Ransomware Watchers Are Finding Creative Ways To Track Attacks

It’s difficult to fix a problem when you can’t measure it. That maxim has dominated most conversations around ransomware over the past decade.

Law enforcement, businesses and other stakeholders know on a general level that the cadence and volume of successful attacks are vast and have gotten considerably worse in the past five years, but due to a lack of standardization and reporting from victims, they’ve historically struggled to understand the number of victims hit each year, which industries, and whether those numbers are getting better or worse as policymakers implement a coterie of responses in the U.S. and abroad.

“The short answer is we don’t know,” Allan Liska, a ransomware analyst with Recorded Future, said at a May 5 event hosted by the Institute for Security and Technology. “We think that ransomware attacks have seen a resurgence in 2023 after dipping a little bit in 2022. … But if then if you look at extortion sites and if you look at publicly reported attacks in the first quarter of 2023, those appear to be up compared to what we saw this time last year.”

The first wave of substantive reporting numbers is expected to come in as critical infrastructure entities start complying with new mandatory reporting requirements for cyber incidents and ransomware payments are finalized over the next year.

In the meantime, security experts, legislators, insurers and law enforcement are working with the information they do have. As digital extortion has increasingly become the center of gravity in policy discussions around cybersecurity, trackers in government and the private sector have also gotten better — and more creative — in collecting or generating their own data around the ransomware ecosystem and its targets.

Private researchers are collecting their own data — where they can

Long before ransomware became high-profile enough to warrant mention by the president of the United States, a handful of private security researchers and companies recognized the gaps in visibility around victims and attacks and have looked for their ways scope out the impact in ways that — while perhaps not definitive — could provide a certain level of confidence when tracking trends in different sectors and industries.

Large enterprises that provide incident response services for organizations hit by a cyber attack often have a wealth of unique or non-public data around ransomware that they can use to analyze and extrapolate trends. One of those organizations, Mandiant, was able to draw on those experiences to determine that successful ransomware attacks overall appeared to suffer a noticeable downward dip last year before rising back.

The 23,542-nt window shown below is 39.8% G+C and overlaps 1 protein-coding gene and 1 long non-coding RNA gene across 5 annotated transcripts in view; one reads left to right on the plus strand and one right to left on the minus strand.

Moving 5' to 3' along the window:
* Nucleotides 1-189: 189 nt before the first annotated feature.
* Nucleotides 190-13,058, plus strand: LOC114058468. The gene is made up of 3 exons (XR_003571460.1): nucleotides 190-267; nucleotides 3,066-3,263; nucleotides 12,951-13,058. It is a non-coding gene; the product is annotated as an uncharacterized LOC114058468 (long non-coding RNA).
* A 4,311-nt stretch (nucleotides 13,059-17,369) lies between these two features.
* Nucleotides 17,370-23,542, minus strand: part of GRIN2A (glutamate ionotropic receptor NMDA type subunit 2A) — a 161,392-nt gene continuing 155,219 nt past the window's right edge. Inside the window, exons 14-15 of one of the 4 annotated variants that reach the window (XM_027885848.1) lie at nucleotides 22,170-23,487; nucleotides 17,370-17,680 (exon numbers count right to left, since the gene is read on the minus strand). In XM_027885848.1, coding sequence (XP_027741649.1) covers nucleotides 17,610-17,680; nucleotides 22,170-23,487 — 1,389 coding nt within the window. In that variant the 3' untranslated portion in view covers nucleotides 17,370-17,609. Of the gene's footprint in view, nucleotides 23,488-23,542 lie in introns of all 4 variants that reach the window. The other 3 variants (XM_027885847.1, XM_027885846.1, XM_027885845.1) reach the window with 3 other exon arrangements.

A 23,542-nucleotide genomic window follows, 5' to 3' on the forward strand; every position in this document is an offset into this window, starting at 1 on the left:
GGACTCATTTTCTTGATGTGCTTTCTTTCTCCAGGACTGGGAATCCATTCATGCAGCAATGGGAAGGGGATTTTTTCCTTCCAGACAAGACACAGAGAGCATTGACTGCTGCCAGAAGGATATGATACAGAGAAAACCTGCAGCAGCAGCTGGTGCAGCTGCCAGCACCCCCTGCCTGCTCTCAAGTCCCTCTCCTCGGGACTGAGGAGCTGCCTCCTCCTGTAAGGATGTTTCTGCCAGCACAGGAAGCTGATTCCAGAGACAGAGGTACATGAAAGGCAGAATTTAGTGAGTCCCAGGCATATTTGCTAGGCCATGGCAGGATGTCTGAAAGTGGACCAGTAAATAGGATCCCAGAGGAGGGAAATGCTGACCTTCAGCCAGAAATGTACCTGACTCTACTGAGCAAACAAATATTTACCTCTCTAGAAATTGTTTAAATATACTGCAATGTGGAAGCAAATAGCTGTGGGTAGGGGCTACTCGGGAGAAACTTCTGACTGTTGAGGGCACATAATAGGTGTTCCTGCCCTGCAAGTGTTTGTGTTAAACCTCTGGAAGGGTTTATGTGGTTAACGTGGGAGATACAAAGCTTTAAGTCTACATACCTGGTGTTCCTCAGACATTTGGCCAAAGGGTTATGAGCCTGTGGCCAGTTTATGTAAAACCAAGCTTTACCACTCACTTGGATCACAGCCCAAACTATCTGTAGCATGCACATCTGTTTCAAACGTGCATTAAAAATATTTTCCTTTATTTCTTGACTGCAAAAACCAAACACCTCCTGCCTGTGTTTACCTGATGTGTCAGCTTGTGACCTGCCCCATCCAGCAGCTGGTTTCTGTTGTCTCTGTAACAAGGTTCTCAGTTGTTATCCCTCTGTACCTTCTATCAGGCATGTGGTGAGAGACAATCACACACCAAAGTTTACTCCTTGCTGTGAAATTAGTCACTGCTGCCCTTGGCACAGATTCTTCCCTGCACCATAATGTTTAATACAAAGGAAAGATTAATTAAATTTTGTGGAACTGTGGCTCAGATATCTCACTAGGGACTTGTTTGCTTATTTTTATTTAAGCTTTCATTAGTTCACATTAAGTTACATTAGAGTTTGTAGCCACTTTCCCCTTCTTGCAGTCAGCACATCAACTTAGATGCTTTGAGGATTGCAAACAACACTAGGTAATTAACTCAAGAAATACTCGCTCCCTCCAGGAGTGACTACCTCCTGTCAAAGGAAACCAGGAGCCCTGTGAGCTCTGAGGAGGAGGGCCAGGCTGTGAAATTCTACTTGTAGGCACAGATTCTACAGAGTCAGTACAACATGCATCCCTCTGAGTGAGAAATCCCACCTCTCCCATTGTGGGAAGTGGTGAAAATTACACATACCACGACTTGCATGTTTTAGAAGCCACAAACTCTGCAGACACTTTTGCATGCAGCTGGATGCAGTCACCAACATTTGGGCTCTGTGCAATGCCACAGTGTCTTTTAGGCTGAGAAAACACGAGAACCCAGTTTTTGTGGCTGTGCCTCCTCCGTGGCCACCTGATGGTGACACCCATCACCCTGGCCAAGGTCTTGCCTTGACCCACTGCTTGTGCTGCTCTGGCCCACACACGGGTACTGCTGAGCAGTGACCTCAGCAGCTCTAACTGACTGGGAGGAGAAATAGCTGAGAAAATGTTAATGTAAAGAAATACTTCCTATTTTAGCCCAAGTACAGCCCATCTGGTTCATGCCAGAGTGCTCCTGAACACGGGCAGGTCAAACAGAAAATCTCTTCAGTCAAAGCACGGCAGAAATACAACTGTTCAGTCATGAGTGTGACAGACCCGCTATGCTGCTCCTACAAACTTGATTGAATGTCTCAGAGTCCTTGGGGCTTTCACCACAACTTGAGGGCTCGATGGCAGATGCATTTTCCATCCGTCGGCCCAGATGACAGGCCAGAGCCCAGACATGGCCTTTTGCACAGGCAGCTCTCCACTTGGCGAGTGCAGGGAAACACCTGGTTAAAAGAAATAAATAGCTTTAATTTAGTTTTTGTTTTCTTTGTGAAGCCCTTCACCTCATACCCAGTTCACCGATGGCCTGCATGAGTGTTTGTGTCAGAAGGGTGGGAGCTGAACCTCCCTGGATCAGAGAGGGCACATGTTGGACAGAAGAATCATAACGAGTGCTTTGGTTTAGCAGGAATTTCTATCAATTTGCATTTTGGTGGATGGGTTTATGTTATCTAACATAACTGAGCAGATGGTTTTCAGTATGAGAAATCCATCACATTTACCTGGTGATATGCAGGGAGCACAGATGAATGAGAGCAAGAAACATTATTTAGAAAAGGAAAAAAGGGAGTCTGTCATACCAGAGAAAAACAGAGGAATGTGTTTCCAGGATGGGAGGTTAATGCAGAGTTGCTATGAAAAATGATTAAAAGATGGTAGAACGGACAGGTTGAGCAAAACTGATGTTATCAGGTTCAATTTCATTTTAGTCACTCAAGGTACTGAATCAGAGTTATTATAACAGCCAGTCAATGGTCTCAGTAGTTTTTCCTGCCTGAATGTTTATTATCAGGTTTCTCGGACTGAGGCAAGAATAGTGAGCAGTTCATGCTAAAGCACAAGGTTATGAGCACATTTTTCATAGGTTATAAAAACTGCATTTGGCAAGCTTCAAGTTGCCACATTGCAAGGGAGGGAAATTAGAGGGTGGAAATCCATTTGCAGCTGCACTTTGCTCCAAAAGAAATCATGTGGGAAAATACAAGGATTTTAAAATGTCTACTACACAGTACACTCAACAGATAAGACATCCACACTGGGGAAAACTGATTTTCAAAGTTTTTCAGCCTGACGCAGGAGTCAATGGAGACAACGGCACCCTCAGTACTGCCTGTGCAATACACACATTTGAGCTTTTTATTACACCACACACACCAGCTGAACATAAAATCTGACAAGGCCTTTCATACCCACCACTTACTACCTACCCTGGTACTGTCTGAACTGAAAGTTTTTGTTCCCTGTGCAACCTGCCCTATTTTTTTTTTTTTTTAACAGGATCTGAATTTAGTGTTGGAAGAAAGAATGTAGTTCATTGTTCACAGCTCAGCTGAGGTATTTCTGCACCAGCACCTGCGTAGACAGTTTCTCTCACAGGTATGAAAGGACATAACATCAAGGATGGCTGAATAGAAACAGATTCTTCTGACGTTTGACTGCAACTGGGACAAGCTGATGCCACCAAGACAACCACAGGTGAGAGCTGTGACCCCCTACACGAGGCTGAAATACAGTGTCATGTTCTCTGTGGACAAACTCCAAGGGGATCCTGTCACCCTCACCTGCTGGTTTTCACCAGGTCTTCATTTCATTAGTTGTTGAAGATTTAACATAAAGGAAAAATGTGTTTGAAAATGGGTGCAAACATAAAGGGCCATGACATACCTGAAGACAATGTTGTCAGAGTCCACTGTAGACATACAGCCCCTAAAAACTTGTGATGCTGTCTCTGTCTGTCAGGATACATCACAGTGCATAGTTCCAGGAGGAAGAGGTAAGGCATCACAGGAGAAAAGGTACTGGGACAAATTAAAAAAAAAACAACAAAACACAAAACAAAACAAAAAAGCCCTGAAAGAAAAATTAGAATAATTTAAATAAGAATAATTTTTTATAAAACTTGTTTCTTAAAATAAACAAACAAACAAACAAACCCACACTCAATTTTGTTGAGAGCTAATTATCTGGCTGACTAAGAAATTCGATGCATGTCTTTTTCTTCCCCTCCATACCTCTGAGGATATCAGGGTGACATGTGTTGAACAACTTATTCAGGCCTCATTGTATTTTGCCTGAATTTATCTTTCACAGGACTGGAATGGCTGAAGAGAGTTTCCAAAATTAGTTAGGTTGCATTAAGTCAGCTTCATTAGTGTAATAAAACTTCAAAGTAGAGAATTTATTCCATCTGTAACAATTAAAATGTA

“Essentially what we’re looking at is a sample set of around 1,000 [incidents response engagements] a year, relative to a larger population [of ransomware incidents] that we don’t know the number of, but is rather large,” Sandra Joyce, vice president and head of Mandiant Intelligence at Google Cloud, told SC Media last month. “But with 1,000, you can be certain that there is a non-trivial correlation between what a sample of that size would be representative of the whole population.”

Mandiant’s findings generally track with other sources who have also reported a similar lull in ransomware activity last year, but the reasons for why are not clear. Most experts say there are likely a range of contributing factors, including increased targeting and disruption of ransomware groups by law enforcement agencies, a jump in organizations being unwilling to pay the ransom, a shift in focus from Russia-based ransomware groups since the start of the Ukraine invasion and a number of groups attempting to lay low in the wake of the 2021 Colonial Pipeline, JBS and Kaseya incidents.

But there remain real limitations to the conclusions Mandiant and others can reach with the data at hand, and those figures still leave out numerous attempted ransomware attacks that aren’t successful.

“What doesn’t get reported as a ransomware statistic are all those intrusions that happen where the threat actor doesn’t actually have the ability to steal data or deploy a decryptor,” said Charles Carmakal, Mandiant’s chief technology officer. “There were countless times where we’re called in, a company notices their network was compromised, and we’re able to quickly help them contain the incident and eradicate the threat actor, so those stats don’t get pulled into the ransomware statistics [you see].”

Other companies have found their own ways to track different sectors or tap disparate sources of information to get a clearer picture of incidents.

Brett Callow, an analyst at Emsisoft, collects his own data around nationwide ransomware attacks on school systems and the education sector, often through a mix of open-source reporting and individual research. According to numbers he’s crunched, at least 266 different school districts and more than 3.3 million students attended schools that have been affected by ransomware attacks since 2019, either through data theft or disruption of school activities. That includes 24 districts and 508 schools this year.